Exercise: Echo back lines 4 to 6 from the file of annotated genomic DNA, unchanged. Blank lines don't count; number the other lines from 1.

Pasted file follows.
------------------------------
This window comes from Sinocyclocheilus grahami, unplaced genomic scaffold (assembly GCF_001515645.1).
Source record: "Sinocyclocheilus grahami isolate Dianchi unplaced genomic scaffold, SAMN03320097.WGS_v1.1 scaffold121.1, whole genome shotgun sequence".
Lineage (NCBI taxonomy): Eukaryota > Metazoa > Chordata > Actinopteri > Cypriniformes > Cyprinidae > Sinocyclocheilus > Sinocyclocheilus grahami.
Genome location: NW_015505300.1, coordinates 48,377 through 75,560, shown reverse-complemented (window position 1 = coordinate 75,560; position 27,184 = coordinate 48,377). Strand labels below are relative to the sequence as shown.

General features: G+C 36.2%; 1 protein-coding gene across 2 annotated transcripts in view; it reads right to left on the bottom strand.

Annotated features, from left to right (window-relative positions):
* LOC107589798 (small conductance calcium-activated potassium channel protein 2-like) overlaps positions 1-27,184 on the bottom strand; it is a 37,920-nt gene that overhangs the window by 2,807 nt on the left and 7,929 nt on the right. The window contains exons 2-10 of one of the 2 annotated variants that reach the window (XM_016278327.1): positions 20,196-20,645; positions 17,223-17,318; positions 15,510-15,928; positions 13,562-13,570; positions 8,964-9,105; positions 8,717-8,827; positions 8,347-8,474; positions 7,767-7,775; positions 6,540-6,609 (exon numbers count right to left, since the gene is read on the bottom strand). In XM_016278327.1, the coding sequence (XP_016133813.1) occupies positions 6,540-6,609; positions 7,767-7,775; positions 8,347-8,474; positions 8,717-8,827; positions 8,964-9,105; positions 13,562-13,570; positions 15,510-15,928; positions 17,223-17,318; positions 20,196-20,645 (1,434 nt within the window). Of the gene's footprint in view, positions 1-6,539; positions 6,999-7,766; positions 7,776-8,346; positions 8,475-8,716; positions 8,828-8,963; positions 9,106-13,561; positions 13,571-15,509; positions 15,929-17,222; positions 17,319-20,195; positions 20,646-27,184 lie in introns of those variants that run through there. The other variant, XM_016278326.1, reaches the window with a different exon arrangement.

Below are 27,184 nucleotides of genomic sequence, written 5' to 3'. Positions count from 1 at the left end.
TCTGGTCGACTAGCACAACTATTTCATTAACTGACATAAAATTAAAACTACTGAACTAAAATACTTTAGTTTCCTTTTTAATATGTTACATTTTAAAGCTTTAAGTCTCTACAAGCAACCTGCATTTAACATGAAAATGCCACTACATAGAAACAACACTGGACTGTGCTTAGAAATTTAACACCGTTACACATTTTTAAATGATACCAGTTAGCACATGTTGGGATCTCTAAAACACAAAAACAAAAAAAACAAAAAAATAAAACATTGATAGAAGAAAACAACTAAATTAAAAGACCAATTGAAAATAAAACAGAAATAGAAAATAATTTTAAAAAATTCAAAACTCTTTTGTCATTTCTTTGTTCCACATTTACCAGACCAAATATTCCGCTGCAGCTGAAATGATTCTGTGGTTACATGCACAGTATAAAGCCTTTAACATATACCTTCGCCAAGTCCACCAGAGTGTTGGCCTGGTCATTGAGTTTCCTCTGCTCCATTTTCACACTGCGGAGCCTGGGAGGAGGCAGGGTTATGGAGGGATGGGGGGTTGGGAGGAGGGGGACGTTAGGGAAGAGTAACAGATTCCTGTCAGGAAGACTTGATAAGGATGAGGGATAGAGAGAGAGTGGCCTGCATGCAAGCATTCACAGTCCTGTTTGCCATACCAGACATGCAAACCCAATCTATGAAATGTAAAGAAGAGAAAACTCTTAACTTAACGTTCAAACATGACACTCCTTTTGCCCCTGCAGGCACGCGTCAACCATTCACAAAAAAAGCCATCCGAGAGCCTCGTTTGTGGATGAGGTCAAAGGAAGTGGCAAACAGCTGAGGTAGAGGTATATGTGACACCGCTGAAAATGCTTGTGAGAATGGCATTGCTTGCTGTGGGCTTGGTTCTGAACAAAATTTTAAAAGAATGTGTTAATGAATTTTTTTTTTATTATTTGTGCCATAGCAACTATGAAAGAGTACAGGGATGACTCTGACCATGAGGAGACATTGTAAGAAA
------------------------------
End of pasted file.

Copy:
Genome location: NW_015505300.1, coordinates 48,377 through 75,560, shown reverse-complemented (window position 1 = coordinate 75,560; position 27,184 = coordinate 48,377). Strand labels below are relative to the sequence as shown.

General features: G+C 36.2%; 1 protein-coding gene across 2 annotated transcripts in view; it reads right to left on the bottom strand.

Annotated features, from left to right (window-relative positions):